By Yasmin Anwar
When Starbucks announced plans to conduct anti-bias training at its 8,000 outlets following the unprovoked arrests of two African-American customers in Philadelphia, psychologist Rodolfo Mendoza-Denton was at once impressed and skeptical.
A veteran scholar of prejudice, stigma, and race relations, Mendoza-Denton is keenly attuned to under-the-radar discrimination that runs counter to the stated values of seemingly progressive individuals and institutions.
“It’s a huge step that most CEOs wouldn’t want to take, and so I applaud them,” says Mendoza-Denton, associate dean of diversity and inclusion at the University of California, Berkeley.
That said, he recalls Starbucks 2015 “Race Together” campaign that encouraged baristas to strike up conversations with customers about their racial and ethnic backgrounds, and which received lots of criticism.
“It was very symptomatic of race relations in the US, in that people try to do the right thing and everyone has something to say about it, and criticize it, including me,” quips Mendoza-Denton, author of the book Are We Born Racist?(Beacon, 2010).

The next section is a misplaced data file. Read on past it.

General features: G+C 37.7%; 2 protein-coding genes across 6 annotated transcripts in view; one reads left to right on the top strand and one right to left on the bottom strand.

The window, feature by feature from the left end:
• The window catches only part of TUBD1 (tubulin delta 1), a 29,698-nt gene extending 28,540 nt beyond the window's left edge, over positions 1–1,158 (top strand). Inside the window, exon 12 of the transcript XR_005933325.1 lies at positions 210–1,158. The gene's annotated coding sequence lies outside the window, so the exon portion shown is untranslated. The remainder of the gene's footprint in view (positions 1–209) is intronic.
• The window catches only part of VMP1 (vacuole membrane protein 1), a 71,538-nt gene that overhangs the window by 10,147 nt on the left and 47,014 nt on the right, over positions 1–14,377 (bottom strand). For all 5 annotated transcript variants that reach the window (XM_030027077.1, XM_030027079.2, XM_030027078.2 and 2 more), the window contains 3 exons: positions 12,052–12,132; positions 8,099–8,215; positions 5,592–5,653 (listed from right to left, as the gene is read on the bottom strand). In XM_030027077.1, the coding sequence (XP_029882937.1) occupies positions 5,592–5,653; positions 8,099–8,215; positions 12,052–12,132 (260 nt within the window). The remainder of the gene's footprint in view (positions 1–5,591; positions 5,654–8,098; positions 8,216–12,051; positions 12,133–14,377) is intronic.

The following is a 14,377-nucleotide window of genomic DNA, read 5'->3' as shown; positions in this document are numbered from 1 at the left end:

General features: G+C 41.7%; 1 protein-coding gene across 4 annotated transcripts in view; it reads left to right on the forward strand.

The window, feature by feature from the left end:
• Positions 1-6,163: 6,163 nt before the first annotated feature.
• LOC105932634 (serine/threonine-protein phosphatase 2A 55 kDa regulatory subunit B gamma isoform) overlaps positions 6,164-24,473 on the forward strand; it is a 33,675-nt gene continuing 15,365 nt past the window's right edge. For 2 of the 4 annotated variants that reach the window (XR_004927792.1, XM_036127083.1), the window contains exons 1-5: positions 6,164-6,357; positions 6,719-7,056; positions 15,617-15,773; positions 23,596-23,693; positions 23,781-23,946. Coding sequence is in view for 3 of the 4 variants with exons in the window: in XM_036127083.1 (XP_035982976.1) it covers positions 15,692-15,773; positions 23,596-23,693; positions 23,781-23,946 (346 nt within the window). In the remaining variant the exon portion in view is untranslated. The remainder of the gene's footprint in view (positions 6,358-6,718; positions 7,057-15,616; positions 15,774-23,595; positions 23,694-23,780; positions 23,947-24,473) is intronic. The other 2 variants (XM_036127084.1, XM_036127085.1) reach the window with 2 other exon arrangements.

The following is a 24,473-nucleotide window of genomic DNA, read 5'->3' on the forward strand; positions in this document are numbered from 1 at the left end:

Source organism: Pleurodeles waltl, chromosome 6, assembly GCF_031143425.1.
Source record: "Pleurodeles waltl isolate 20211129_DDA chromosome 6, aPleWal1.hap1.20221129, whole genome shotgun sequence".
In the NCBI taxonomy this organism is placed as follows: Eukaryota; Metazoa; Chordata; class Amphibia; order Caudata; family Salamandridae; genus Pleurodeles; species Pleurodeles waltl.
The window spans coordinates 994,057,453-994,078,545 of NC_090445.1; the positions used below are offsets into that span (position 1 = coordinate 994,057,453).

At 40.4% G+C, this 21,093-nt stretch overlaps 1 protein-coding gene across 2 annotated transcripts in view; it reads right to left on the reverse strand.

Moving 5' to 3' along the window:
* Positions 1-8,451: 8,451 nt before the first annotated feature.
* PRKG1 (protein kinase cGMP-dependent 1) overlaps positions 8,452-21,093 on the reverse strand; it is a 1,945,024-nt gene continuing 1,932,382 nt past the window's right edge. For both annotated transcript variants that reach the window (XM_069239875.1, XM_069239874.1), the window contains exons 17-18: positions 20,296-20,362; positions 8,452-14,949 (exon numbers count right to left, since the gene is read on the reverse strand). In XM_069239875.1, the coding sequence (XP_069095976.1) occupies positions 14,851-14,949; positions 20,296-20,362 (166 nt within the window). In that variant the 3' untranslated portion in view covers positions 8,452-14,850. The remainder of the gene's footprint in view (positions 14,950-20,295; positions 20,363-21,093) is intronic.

He approves of anti-bias training insofar as it can jumpstart difficult conversations about deeply ingrained prejudices that play out as microaggressions. Ultimately though, he’d prefer to see a greater commitment to diversity at all corporate and institutional levels, not just the middle and lower rungs of the ladder.
Moreover, two decades of his research show that the cognitive, social, and physiological symptoms of racism recede significantly when people bond over common experiences and goals.